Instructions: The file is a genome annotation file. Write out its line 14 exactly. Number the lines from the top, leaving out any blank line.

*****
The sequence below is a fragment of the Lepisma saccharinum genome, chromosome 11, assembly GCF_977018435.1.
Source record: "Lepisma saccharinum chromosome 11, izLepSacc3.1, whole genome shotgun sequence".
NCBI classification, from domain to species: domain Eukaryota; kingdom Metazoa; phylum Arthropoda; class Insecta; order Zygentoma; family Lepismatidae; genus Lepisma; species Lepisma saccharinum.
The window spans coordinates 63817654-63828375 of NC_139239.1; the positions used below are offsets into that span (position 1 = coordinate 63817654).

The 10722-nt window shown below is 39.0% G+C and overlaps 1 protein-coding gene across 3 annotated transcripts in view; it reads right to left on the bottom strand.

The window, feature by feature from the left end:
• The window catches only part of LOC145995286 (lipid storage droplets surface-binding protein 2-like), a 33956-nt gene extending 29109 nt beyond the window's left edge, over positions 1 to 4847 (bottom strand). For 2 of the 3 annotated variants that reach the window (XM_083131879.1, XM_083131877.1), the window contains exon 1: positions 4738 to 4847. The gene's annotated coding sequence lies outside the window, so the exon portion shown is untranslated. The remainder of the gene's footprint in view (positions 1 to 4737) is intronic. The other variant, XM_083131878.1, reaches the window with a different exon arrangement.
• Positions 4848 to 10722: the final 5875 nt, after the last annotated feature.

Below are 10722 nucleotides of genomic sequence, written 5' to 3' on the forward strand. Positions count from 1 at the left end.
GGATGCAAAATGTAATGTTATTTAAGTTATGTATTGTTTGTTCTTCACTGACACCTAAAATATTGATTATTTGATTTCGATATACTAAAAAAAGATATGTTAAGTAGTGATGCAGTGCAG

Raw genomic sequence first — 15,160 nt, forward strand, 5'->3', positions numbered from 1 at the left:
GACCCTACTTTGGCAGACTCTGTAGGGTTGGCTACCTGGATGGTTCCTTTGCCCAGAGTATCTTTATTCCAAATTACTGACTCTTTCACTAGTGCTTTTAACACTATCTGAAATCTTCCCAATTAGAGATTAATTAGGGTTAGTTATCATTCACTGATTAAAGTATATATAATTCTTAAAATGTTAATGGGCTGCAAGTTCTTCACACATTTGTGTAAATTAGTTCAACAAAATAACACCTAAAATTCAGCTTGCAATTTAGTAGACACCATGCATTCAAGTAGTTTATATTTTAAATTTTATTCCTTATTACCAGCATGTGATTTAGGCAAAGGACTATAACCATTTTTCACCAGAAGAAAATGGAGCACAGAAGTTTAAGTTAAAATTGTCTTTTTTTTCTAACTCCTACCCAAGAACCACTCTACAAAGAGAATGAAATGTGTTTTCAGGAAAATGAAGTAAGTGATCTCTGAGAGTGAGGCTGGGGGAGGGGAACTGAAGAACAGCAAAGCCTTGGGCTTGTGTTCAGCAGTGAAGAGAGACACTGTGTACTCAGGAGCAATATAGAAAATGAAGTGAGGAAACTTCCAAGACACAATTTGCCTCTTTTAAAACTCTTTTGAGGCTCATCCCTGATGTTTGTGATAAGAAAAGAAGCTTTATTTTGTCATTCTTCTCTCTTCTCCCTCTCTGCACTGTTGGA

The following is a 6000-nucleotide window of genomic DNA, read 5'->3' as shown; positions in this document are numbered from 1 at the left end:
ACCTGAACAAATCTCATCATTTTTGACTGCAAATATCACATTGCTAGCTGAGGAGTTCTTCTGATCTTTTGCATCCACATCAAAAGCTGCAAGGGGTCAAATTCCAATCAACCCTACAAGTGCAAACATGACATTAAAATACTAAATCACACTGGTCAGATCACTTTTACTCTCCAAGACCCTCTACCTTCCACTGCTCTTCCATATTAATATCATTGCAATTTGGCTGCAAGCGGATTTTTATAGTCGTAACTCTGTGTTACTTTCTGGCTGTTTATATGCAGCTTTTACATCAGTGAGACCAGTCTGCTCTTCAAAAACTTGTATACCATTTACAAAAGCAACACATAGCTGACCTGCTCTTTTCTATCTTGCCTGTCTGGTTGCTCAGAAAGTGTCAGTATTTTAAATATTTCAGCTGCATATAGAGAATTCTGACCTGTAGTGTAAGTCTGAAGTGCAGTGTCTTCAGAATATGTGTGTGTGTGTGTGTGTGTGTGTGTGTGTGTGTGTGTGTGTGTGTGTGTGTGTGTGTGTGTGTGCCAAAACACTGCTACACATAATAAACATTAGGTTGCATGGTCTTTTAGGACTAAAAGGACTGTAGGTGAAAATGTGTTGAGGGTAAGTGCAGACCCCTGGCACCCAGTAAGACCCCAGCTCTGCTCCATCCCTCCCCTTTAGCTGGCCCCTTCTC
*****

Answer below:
ACCTGAACAAATCTCATCATTTTTGACTGCAAATATCACATTGCTAGCTGAGGAGTTCTTCTGATCTTTTGCATCCACATCAAAAGCTGCAAGGGGTCAAATTCCAATCAACCCTACAAGTGCAAACATGACATTAAAATACTAAATCACACTGGTCAGATCACTTTTACTCTCCAAGACCCTCTACCTTCCACTGCTCTTCCATATTAATATCATTGCAATTTGGCTGCAAGCGGATTTTTATAGTCGTAACTCTGTGTTACTTTCTGGCTGTTTATATGCAGCTTTTACATCAGTGAGACCAGTCTGCTCTTCAAAAACTTGTATACCATTTACAAAAGCAACACATAGCTGACCTGCTCTTTTCTATCTTGCCTGTCTGGTTGCTCAGAAAGTGTCAGTATTTTAAATATTTCAGCTGCATATAGAGAATTCTGACCTGTAGTGTAAGTCTGAAGTGCAGTGTCTTCAGAATATGTGTGTGTGTGTGTGTGTGTGTGTGTGTGTGTGTGTGTGTGTGTGTGTGTGTGTGTGTGTGTGTGCCAAAACACTGCTACACATAATAAACATTAGGTTGCATGGTCTTTTAGGACTAAAAGGACTGTAGGTGAAAATGTGTTGAGGGTAAGTGCAGACCCCTGGCACCCAGTAAGACCCCAGCTCTGCTCCATCCCTCCCCTTTAGCTGGCCCCTTCTC